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From the I Like To Read Comics series

Instructive, fun, and heartwarming.

Filled with avian antics, this comic-style early reader teaches kids to count pairs.

On Ava’s birthday, Mom gives the child a cake, ribbons, and a “very messy bird.” The bird, Ava explains, was originally part of a pair: “That’s two. Now there is only one.” The energetic parrot raises such a ruckus that Ava and Mom decide to take her to the park. Ava, who uses a manual wheelchair, is overwhelmed when the leashed bird vexes a popcorn vendor. Later, they meet a friendly pair: elderly Anne and another parrot, named Sadie. Back at home, Ava mulls a name for the bird. Lilly sounds good. But when Mom tries to teach Lilly to say her own name, the bird repeats, “My name is Mandy”—Mom’s name! Ava’s attempts to explain the concept of pairs are more successful. When Lilly flies off without her leash, Mom and Ava panic. Ava reminds Mom that they, too, are a pair. “I LOVE being paired with you,” Mom says…and suddenly, both realize where Lilly is. Adler’s simple text and Elliott’s bright, expressive cartoon illustrations sweetly demonstrate pairs as both a numerical concept and an emotional bond; a family photo with three figures implies that one parent is gone. Ava’s solution to Lilly’s name conundrum provides a humorous, satisfying conclusion. Ava, Mom, and Anne have tan skin; background characters are racially diverse.

Instructive, fun, and heartwarming. (Graphic early reader. 5-6)

Pub Date: Sept. 24, 2024

ISBN: 9780823451548

Page Count: 32

Publisher: Holiday House

Review Posted Online: May 31, 2024

Kirkus Reviews Issue: July 1, 2024

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The controlled vocabulary and repetition make this picture book a good segue for fledgling readers.

Young Bob, introduced in Goodnight Bob (2016), is content to play with his pet rock while friend Max is frustrated by his dog’s unresponsive behavior.

Max presents his dog and announces, “Dog will do tricks.” On the opposite page Bob replies, “Rock will do tricks.” Each double-page spread unfolds similarly, with simple, repetitive text that outlines a basic pattern. Max orders his dog to do various tricks while the untrained animal ignores the commands. On the alternate page or following spread, Bob calmly repeats the command for his pet rock and then maneuvers the rock accordingly. “ ‘Roll over,’ said Max. Dog did not roll over.” Instead readers see Dog happily chasing a bee. But…“Rock rolls over,” Bob says, rolling the rock across the grass. The two boys, light-brown–skinned Max and pale-skinned Bob, are similarly drawn, with childlike black-outlined figures, round heads, dots for eyes, circles for noses, and a curly dark squiggle for Max’s hair versus four bristly lines for Bob’s blond buzz cut. Each illustration clearly shows what Dog is doing as the big, white canine ignores Max’s commands. This pairing of text and art completes the readable story beyond the words. The sarcasm in the final line, “Max stepped in dog poo,” feels a little out of step. Readers then cued to look for poo will not find any, and they may be puzzled as to whether Bob is speaking for Rock or Rock is speaking for itself.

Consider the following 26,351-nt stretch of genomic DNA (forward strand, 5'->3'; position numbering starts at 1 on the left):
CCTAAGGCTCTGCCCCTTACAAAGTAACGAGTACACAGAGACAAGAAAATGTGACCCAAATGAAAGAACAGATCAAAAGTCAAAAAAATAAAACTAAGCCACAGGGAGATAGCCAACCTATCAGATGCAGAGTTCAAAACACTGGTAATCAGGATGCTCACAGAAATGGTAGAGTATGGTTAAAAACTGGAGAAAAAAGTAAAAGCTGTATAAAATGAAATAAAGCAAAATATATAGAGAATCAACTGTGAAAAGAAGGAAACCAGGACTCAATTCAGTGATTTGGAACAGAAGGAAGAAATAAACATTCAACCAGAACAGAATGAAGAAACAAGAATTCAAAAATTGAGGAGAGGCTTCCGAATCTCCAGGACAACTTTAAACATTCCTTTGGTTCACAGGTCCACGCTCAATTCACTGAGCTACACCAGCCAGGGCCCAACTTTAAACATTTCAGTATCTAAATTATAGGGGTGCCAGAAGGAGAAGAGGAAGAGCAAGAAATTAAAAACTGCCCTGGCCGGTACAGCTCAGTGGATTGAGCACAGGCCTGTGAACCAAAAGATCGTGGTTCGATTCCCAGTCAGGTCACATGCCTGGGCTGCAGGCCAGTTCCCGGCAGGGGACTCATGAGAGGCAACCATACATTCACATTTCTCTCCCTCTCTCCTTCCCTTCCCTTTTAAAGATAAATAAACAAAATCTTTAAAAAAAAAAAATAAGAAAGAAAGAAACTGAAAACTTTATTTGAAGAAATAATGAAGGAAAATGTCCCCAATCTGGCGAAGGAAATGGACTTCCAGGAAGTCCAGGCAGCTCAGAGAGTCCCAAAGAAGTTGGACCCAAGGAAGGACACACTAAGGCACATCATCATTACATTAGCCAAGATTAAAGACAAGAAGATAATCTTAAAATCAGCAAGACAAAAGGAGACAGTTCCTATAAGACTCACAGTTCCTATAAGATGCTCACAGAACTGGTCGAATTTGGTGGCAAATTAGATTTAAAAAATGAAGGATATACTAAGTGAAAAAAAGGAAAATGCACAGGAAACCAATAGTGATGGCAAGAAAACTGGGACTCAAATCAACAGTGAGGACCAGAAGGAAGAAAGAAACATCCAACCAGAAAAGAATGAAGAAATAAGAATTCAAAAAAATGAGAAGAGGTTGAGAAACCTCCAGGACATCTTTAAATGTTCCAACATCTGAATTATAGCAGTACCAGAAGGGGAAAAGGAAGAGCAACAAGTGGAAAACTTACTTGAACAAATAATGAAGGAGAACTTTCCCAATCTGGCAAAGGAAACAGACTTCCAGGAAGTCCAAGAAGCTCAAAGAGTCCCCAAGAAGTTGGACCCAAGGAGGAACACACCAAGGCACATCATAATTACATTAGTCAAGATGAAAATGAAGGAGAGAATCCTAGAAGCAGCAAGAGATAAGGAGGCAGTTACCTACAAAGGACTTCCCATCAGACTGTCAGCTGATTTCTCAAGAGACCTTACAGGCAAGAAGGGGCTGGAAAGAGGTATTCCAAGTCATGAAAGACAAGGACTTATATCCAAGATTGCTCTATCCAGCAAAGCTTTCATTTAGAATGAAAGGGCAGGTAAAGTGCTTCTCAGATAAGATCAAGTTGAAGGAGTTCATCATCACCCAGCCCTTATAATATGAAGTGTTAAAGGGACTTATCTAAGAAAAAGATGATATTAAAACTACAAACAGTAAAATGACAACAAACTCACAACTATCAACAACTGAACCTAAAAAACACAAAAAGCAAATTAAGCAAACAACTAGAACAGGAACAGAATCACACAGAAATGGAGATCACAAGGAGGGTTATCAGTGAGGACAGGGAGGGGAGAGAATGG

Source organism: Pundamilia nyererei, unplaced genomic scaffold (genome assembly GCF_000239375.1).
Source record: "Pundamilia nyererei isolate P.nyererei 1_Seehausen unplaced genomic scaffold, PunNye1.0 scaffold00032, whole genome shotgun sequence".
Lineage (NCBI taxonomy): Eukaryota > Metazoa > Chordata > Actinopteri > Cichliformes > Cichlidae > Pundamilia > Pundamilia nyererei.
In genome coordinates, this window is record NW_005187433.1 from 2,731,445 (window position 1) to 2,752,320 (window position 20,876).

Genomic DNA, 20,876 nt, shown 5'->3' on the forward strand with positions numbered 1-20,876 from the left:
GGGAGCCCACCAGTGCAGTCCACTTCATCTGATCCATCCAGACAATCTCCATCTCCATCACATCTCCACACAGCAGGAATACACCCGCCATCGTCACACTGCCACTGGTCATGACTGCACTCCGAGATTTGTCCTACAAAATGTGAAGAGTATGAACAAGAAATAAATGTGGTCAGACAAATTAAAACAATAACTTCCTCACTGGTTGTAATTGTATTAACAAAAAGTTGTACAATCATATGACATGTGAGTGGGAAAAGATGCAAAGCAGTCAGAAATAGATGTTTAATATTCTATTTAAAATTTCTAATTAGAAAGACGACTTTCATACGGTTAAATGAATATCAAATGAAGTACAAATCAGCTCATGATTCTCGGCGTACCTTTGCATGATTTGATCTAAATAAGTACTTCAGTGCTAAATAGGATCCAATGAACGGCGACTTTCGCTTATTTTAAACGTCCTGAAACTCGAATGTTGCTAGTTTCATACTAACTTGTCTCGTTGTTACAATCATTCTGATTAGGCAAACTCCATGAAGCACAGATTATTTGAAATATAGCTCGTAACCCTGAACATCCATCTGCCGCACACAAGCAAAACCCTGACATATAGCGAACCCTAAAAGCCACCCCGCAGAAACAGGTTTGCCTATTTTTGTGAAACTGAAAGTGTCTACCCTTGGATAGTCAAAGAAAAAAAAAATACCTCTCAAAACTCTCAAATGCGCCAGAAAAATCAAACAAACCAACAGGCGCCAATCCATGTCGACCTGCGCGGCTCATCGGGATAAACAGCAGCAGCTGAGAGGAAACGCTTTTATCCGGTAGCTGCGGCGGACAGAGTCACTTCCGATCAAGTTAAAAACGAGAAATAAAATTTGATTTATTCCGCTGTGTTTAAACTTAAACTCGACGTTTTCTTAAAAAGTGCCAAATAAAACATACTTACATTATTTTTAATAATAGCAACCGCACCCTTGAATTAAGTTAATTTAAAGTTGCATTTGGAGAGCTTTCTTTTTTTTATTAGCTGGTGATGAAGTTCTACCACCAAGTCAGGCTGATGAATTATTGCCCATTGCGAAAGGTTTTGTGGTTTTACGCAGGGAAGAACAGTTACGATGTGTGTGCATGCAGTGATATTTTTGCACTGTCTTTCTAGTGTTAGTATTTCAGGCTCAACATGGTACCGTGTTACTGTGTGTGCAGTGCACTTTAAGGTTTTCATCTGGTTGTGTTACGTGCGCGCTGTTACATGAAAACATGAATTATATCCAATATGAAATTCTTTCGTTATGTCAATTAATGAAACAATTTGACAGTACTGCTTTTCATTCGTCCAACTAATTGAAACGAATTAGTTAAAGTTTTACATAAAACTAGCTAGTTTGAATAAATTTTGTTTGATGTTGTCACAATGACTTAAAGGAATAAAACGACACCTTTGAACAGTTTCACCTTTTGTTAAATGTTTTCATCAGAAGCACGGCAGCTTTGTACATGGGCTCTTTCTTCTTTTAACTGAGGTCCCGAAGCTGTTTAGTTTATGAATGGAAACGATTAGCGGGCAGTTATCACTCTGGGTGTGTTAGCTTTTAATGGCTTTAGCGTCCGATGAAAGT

The controlled vocabulary and repetition make this picture book a good segue for fledgling readers. (Picture book. 5-6)

Pub Date: Aug. 1, 2017

ISBN: 978-0-8075-0672-1

Page Count: 32

Publisher: Whitman

Review Posted Online: May 9, 2017

Kirkus Reviews Issue: June 1, 2017

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An appealing and beautifully illustrated educational tale celebrating animals and the great outdoors.

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A child enjoys nature and hopes to see a moose in this counting book.

Oscar and his parents look for a moose on their trail walk. Along the way, they count down from 10 to one, emphasizing things they come across. For example, “six chipmunks scurry by,” and they spy “four branches in the breeze.” After Oscar notices “three hoofprints,” he hopes they indicate that a moose is nearby. But he is disappointed when they still haven’t spotted one. As the family packs up and gets ready to go home, Oscar is elated to see a moose standing by the car. As they try to stay still, the boy’s mother photographs a smiling Oscar atop his father’s shoulders. Hersey’s text features jaunty language (“Creak. Crack. Timber! Slam!”), which will keep readers engaged. The book introduces various elements children might see in nature, such as beavers building a dam. Halsey’s illustrations feature brush strokes, distinctive textures, and light-skinned humans. The greenery, a serene pond, and the realistic animal portrayals are especially nice. Subtext is cleverly incorporated. The numbers mentioned in the story are artfully embedded in the images. For instance, the phrase “seven slimy worms” has an accompanying picture depicting a worm shaped like that numeral. Also included is an illustration showing the exact locations of the numbers. Key words are often in boldface or shaped. For example, the words Squiggle! Squirm! are curved.

An appealing and beautifully illustrated educational tale celebrating animals and the great outdoors.

Pub Date: Nov. 24, 2020

ISBN: 978-1-73230-204-4

Page Count: 32

Publisher: McSea Books

Review Posted Online: Oct. 23, 2020

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